Go to our Contact page for our office details.
Peter Leonard and UNSW Scientia Professor of Artificial Intelligence Toby Walsh discuss the ethical challenges of data analytics following the Cambridge Analytica revelations.
In this update, we navigate the latest regulatory and legislative developments in Australia and overseas with respect to the fintech sector.
This month, there have been significant developments in relation to cryptocurrency as regulators begin to clarify the application of existing regulatory regimes to cryptocurrencies and related activities, such as initial coin offerings (ICOs). Specifically, in Australia, the Australian Transaction Reports and Analysis Centre (AUSTRAC) has released guidance for digital currency exchange providers following the implementation of new anti-money laundering and counter-terrorism financing (AML/CTF) laws while the Australian Tax Office (ATO) has consulted on tax compliance issues with cryptocurrency transactions.
Please be in touch should you wish to discuss any of the below.
Fintech Fact: Fintech activity within capital markets infrastructure has grown by nearly 300% in the last eight years.
Amendments to the Anti-Money Laundering and Counter-Terrorism Financing Act 2006 (Cth) came into force on 3 April 2018 (previously discussed here). These changes include the requirement for digital currency exchange (DCE) providers to register with AUSTRAC and comply with AML/CTF obligations. AUSTRAC has released a guide for digital currency exchange providers – this has been discussed in detail here.
The ATO has closed consultation on practical compliance issues arising from complying with taxation obligations in relation to cryptocurrency transactions. Seeking particular feedback on issues that may impact a taxpayers' ability to calculate and substantiate any capital gains and losses for capital gains tax (CGT) purposes, the ATO indicated that the consultation would help direct further cryptocurrency advice and guidance products from the ATO. The scope of the consultation was limited to practical issues arising out of:
The ATO has previously released public guidance regarding the tax treatment of cryptocurrency, where it was clarified that cryptocurrency would be considered a property and an asset for CGT purposes.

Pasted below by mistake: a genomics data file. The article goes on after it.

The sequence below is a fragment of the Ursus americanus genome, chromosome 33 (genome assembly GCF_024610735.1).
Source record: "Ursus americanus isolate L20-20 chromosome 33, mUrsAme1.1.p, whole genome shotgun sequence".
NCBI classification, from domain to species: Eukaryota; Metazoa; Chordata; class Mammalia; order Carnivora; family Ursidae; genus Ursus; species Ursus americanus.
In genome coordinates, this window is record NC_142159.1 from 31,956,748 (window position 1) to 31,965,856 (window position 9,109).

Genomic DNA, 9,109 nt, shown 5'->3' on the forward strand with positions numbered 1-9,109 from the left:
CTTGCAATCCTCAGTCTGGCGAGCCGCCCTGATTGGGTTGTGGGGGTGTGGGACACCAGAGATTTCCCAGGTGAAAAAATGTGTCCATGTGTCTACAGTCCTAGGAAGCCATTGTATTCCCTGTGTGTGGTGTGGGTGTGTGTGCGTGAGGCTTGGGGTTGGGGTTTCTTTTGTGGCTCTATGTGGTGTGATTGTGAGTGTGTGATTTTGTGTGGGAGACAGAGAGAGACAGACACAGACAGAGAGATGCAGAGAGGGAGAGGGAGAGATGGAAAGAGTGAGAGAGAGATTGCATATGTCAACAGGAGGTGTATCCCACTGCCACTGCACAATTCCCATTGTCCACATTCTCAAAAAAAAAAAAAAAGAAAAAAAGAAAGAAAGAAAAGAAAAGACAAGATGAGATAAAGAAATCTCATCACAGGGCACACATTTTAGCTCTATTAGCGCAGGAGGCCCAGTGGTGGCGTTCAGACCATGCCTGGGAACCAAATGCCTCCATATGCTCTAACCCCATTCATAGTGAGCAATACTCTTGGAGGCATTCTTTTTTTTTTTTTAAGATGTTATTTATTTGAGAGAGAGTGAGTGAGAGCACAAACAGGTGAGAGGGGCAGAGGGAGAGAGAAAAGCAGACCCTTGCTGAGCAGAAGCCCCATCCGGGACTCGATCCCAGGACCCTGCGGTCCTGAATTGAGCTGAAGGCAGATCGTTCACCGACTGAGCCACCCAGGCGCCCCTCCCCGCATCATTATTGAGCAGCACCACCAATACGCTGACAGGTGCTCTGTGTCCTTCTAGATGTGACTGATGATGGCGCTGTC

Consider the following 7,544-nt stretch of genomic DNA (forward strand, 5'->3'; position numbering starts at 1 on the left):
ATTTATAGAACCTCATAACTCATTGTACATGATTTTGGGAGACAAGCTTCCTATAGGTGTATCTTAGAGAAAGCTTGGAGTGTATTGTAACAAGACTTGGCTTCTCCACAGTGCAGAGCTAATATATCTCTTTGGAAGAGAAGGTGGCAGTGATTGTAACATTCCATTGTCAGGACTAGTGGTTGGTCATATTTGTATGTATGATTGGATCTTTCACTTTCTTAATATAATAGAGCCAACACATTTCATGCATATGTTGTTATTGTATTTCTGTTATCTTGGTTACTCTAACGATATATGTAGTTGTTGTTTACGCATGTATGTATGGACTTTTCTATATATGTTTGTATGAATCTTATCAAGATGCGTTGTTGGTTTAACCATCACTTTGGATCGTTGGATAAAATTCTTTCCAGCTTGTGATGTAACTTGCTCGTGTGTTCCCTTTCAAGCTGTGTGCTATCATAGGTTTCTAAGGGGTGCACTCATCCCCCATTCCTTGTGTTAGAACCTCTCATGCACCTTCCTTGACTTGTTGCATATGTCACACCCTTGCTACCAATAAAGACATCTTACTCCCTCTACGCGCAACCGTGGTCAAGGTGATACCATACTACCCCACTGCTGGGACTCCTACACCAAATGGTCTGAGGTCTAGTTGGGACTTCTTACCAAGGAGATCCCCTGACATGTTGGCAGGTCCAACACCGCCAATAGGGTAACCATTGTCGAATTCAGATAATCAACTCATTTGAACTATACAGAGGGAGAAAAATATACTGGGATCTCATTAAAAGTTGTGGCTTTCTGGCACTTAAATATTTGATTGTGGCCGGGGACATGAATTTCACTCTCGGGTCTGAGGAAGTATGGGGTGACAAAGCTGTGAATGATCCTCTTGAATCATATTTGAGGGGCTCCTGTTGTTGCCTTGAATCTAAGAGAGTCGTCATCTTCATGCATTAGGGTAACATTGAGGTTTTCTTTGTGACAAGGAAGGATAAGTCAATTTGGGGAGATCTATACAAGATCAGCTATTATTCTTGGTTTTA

This consultation follows the ATO's recent creation of a special task force dedicated to tracking and identifying cryptocurrency transactions.
There have been reports that the Australian Securities and Investments Commission (ASIC) has begun preliminary investigations into an Australian ICO.
Earlier this year, Neds, a betting and wagering startup, indicated that it would be looking to undertake an ICO to bolster its sport betting business, projecting a A$60 million raise in exchange for the issuing of 'nedscoin' tokens. In its whitepaper, Neds stated that nedscoin holders would receive a percentage of the sportsbook revenue. As such, it is likely that ASIC’s investigation will focus on whether the issue and sale of nedscoins constitutes financial services for the purposes of the Corporations Act 2001 (Cth), which may trigger Australian financial services licence and disclosure requirements.
At the time of writing, there have been no further developments and ASIC has indicated that they have yet to formalise their views on the matter. Token issuers are reminded to seek legal advice before their seed funding round or ICO to consider the application of relevant laws (including Australia’s financial services laws) to the proposed offer. ASIC has previously released guidance on their approach to characterising tokens offered through ICOs (as discussed here).
The Treasury has proposed reform under the Financial Sector (Shareholdings) Act 1998 (FSSA). The exposure draft legislation relaxes the restriction on ownership of banks and insurers and introduces a new streamlined approval path under the FSSA.